The NBER, with the generous support of the Peter G. Peterson Foundation, is accepting applications for a one-year post-doctoral fellowship program on long-term fiscal policy. This fellowship program will enable up to two outstanding early-career economists to visit the NBER’s Cambridge office for one year of intensive research. Applications from researchers who are just completing their PhD, as well as from junior faculty members who may be able to combine this fellowship with an early career leave, are welcome. The subject matter of research may be any aspect of long-term fiscal policy, including but not limited to:
- Analysis of how the level of government debt affects economic growth and of the feedback loops between the debt-to-GDP ratio and the growth rate of spending and taxes.
- Investigation of the role of reforms to entitlement spending, other government programs, and tax reform in addressing long-run structural deficits in the U.S or other nations.
- Exploration of the links between tax policy and economic growth, with particular emphasis on the way different tax instruments impact an economy’s long-term growth.
- Research on the fiscal consequences of an aging population, including the effect of changing age mix on the level and composition of government spending, on the domestic demand for government debt, and on labor markets.
- Study of fiscal institutions and fiscal rules to learn whether certain institutional structures, such as balanced-budget rules, are associated with lower structural deficits.
- Consideration of the interplay between federal and state fiscal policy in the United States and the role of intergovernmental transfers of revenue authority and program responsibility in affecting measured federal or state fiscal positions.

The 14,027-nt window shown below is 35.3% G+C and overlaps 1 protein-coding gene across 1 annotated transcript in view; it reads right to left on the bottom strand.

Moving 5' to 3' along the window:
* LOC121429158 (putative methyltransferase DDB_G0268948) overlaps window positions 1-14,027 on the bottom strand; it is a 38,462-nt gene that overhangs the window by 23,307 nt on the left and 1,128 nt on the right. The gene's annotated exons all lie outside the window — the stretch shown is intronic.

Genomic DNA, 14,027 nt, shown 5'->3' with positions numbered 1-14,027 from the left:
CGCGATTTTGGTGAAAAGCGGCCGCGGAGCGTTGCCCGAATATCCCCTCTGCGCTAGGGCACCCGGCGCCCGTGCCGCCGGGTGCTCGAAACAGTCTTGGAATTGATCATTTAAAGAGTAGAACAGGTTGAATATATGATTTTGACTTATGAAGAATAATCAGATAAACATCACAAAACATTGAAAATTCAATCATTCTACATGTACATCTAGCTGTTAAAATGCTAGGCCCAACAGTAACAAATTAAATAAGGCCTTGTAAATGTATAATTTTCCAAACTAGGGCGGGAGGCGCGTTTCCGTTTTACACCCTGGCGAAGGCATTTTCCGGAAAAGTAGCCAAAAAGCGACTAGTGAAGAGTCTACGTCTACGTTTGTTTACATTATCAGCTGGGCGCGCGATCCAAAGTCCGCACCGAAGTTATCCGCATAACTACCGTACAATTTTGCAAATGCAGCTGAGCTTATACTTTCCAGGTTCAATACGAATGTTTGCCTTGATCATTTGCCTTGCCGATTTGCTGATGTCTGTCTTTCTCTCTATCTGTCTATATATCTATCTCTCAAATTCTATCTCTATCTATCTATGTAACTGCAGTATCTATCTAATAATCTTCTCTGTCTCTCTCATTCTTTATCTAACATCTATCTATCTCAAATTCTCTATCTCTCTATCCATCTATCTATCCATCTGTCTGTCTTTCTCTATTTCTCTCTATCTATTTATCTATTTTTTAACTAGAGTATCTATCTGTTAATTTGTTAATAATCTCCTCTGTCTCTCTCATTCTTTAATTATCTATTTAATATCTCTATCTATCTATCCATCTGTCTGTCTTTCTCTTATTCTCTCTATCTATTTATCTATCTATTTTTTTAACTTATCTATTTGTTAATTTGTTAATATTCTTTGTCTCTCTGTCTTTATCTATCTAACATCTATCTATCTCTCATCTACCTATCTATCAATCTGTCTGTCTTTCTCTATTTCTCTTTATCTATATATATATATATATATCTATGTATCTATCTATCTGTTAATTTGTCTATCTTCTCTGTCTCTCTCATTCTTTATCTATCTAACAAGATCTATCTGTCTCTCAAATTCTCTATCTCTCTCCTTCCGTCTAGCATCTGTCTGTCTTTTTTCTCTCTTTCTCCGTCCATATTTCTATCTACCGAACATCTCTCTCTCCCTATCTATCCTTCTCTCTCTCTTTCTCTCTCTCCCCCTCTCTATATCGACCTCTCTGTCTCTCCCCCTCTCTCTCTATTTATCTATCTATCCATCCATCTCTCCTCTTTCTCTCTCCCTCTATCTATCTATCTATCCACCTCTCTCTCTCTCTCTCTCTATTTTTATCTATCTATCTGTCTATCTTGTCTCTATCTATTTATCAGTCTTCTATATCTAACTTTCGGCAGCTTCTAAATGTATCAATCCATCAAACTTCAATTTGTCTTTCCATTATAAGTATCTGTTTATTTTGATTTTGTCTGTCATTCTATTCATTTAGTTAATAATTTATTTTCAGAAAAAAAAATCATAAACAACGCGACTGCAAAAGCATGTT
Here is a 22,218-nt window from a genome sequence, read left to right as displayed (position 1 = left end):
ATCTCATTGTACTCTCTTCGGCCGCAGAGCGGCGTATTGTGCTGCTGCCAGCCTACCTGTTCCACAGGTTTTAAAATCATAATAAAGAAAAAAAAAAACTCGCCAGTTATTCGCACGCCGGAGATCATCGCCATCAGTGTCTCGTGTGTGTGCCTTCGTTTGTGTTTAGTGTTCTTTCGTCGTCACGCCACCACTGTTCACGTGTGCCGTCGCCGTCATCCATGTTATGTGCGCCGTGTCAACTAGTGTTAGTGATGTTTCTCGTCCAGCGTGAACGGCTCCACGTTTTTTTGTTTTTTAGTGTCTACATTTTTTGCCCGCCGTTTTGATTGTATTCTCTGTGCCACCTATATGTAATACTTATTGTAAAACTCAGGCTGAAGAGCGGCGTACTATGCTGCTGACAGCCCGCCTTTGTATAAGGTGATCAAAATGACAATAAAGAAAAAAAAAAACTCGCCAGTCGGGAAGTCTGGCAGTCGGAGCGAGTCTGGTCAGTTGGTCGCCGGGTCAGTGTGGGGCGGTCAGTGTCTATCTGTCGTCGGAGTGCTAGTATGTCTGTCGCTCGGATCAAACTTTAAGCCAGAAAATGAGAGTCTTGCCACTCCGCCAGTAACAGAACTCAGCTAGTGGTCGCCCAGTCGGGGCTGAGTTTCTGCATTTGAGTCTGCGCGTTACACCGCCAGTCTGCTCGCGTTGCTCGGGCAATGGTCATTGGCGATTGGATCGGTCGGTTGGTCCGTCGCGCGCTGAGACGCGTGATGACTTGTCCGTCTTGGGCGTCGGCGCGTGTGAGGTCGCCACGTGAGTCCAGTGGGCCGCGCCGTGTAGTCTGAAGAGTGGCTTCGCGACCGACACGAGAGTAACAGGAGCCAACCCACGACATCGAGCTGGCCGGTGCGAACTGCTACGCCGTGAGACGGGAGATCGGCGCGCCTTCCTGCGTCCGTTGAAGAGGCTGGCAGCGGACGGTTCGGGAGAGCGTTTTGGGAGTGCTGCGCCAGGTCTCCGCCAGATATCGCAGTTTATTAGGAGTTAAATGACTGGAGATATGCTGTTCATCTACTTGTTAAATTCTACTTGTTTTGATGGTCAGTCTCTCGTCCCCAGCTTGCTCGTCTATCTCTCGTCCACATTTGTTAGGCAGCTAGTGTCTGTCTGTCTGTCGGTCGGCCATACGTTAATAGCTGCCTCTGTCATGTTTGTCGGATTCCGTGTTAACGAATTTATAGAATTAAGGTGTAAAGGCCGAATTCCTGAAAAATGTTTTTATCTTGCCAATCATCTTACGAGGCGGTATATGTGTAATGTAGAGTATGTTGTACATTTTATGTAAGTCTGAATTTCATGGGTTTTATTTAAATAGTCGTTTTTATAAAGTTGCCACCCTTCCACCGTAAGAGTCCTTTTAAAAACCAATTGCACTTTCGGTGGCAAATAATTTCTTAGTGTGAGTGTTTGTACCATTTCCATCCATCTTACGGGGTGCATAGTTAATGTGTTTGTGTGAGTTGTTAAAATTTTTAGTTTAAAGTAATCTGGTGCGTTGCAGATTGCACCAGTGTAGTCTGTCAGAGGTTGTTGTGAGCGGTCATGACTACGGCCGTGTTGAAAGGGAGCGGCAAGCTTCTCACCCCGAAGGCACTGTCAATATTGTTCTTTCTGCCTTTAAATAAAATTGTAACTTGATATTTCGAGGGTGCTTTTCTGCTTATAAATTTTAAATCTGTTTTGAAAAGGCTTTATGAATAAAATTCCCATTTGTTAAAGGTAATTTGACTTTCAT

Up to two fellowships will be awarded for academic year 2021-2022. Each fellowship consists of a stipend of $85,000, reimbursement for health insurance, a travel and research allowance, and an office at the NBER. Fellows will be expected to spend the academic year at the NBER. Fellowship related activities are expected to represent the fellow’s primary responsibility during the year. By June 15, 2022, fellows must deliver at least one research paper on long-term fiscal policy that is the result of research during the fellowship year.
The fellowship selection committee will be chaired by James Poterba of MIT and NBER, and will include NBER Research Associates Alan Auerbach (University of California – Berkeley), N. Gregory Mankiw (Harvard), Valerie Ramey (University of California – San Diego), and Kent Smetters (University of Pennsylvania). Fellows will be selected based on the committee’s assessment of their potential to make an important contribution to the understanding of long-term fiscal policy. Fellowship awards will be announced in January, 2021.
Applicants must have completed their PhD in Economics by June, 2021. Applications from early-career researchers who received their Ph.Ds. in earlier years are also welcome. NBER strongly encourages applications from women, minorities, individuals with disabilities, and veterans. The NBER may be able to sponsor fellowship recipients for a J-1 visa under its research scholars program.
Applicants should submit a curriculum vita, two recommendation letters, and a research proposal (not to exceed five pages double-spaced, including tables, references and graphs) describing the proposed research for the fellowship year, by 11.59pm (EST) on December 10, 2020. To apply, please visit https://www.aeaweb.org/joe/listing.php?JOE_ID=111465759